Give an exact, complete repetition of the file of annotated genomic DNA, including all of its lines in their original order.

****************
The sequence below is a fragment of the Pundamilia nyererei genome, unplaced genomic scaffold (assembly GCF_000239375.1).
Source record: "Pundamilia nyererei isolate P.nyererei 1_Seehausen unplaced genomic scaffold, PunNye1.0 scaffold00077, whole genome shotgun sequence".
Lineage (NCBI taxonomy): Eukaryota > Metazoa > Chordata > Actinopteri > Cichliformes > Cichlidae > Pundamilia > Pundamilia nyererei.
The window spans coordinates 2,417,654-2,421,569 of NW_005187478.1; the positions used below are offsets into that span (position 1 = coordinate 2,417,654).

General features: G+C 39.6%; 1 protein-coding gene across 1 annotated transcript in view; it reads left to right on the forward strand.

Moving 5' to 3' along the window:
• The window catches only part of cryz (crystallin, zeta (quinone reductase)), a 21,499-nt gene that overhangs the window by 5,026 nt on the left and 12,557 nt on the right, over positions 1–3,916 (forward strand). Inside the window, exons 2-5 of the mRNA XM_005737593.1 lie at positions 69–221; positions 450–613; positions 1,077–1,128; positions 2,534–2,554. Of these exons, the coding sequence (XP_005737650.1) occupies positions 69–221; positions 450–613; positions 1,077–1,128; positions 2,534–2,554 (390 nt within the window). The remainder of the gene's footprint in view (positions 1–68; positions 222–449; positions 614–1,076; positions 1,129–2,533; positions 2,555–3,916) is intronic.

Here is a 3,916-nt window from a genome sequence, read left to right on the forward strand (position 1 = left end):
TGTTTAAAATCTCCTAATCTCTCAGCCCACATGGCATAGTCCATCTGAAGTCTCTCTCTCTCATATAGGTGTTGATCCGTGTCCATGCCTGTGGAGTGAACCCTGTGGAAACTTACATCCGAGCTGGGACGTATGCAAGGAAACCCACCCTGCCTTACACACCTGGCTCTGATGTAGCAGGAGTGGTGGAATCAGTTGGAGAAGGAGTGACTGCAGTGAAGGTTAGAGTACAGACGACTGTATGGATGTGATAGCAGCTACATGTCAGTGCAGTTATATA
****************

The sequence below is a fragment of the Pundamilia nyererei genome, unplaced genomic scaffold (assembly GCF_000239375.1).
Source record: "Pundamilia nyererei isolate P.nyererei 1_Seehausen unplaced genomic scaffold, PunNye1.0 scaffold00077, whole genome shotgun sequence".
Lineage (NCBI taxonomy): Eukaryota > Metazoa > Chordata > Actinopteri > Cichliformes > Cichlidae > Pundamilia > Pundamilia nyererei.
The window spans coordinates 2,417,654-2,421,569 of NW_005187478.1; the positions used below are offsets into that span (position 1 = coordinate 2,417,654).

General features: G+C 39.6%; 1 protein-coding gene across 1 annotated transcript in view; it reads left to right on the forward strand.

Moving 5' to 3' along the window:
• The window catches only part of cryz (crystallin, zeta (quinone reductase)), a 21,499-nt gene that overhangs the window by 5,026 nt on the left and 12,557 nt on the right, over positions 1–3,916 (forward strand). Inside the window, exons 2-5 of the mRNA XM_005737593.1 lie at positions 69–221; positions 450–613; positions 1,077–1,128; positions 2,534–2,554. Of these exons, the coding sequence (XP_005737650.1) occupies positions 69–221; positions 450–613; positions 1,077–1,128; positions 2,534–2,554 (390 nt within the window). The remainder of the gene's footprint in view (positions 1–68; positions 222–449; positions 614–1,076; positions 1,129–2,533; positions 2,555–3,916) is intronic.

Here is a 3,916-nt window from a genome sequence, read left to right on the forward strand (position 1 = left end):
TGTTTAAAATCTCCTAATCTCTCAGCCCACATGGCATAGTCCATCTGAAGTCTCTCTCTCTCATATAGGTGTTGATCCGTGTCCATGCCTGTGGAGTGAACCCTGTGGAAACTTACATCCGAGCTGGGACGTATGCAAGGAAACCCACCCTGCCTTACACACCTGGCTCTGATGTAGCAGGAGTGGTGGAATCAGTTGGAGAAGGAGTGACTGCAGTGAAGGTTAGAGTACAGACGACTGTATGGATGTGATAGCAGCTACATGTCAGTGCAGTTATATA